The manual recommends (as I guessed at) using GPS data to get, at least, ground speed. The only problem with this is that at high altitude there can be a large difference between airspeed and ground speed because of the very high winds that can be encountered. In any case, if the stall warnings are going off then it is perfectly possible to increase the thrust and use the artificial horizon instruments to level the craft and to restore a safe flying attitude. It seems like the pilot did not believe the aircraft was in a stall but in a dive. It is a very fundamental error in any aircraft to believe your senses rather than the instruments. It is very basic training in light aircraft to NOT depend on your senses when recovering from a spin, for example, especially in low visibility situations.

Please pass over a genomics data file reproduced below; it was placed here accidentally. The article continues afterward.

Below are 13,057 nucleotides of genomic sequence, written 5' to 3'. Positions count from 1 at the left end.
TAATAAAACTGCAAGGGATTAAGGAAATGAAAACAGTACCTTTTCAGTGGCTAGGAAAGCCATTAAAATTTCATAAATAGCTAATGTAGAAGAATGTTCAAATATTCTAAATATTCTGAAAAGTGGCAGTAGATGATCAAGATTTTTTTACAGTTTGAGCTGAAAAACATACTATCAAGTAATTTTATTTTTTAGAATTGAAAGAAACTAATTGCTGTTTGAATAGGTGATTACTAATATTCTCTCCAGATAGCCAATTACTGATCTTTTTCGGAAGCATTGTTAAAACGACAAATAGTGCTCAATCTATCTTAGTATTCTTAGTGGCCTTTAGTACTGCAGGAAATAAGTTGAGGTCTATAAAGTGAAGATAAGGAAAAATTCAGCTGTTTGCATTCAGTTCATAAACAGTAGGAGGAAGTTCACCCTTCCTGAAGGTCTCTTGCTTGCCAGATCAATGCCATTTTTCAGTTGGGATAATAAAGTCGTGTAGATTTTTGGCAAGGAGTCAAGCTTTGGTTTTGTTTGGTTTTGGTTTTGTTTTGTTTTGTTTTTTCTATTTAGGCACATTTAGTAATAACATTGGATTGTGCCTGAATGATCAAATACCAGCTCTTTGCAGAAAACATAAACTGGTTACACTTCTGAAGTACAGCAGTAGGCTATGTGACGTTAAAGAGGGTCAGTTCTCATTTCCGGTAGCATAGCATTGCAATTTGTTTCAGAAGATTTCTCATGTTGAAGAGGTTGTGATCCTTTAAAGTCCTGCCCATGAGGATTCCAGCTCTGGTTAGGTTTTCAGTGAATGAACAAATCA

Rosy, every pilot would have had some live training on a stall recovery in some aircraft though maybe not in every aircraft he is expected to fly. It should have been done in a simulator though but it looks like the early simulators did not cover this fully (from Geezer's post), which is very surprising, though the omission seems to have been corrected now. Every pilot should be aware of what to do in a stall though. It does look like a case of insufficient practice; the stall would have put the aircraft into an intermediate mode (alternate law, as opposed to normal law and direct law) between fully automatic and manual modes, as the feeds from the airspeed pitot tubes had become unreliable. I suspect he had too many things to think about - OK if you practice enough but not good if you have to look up what to do! We will probably never know exactly.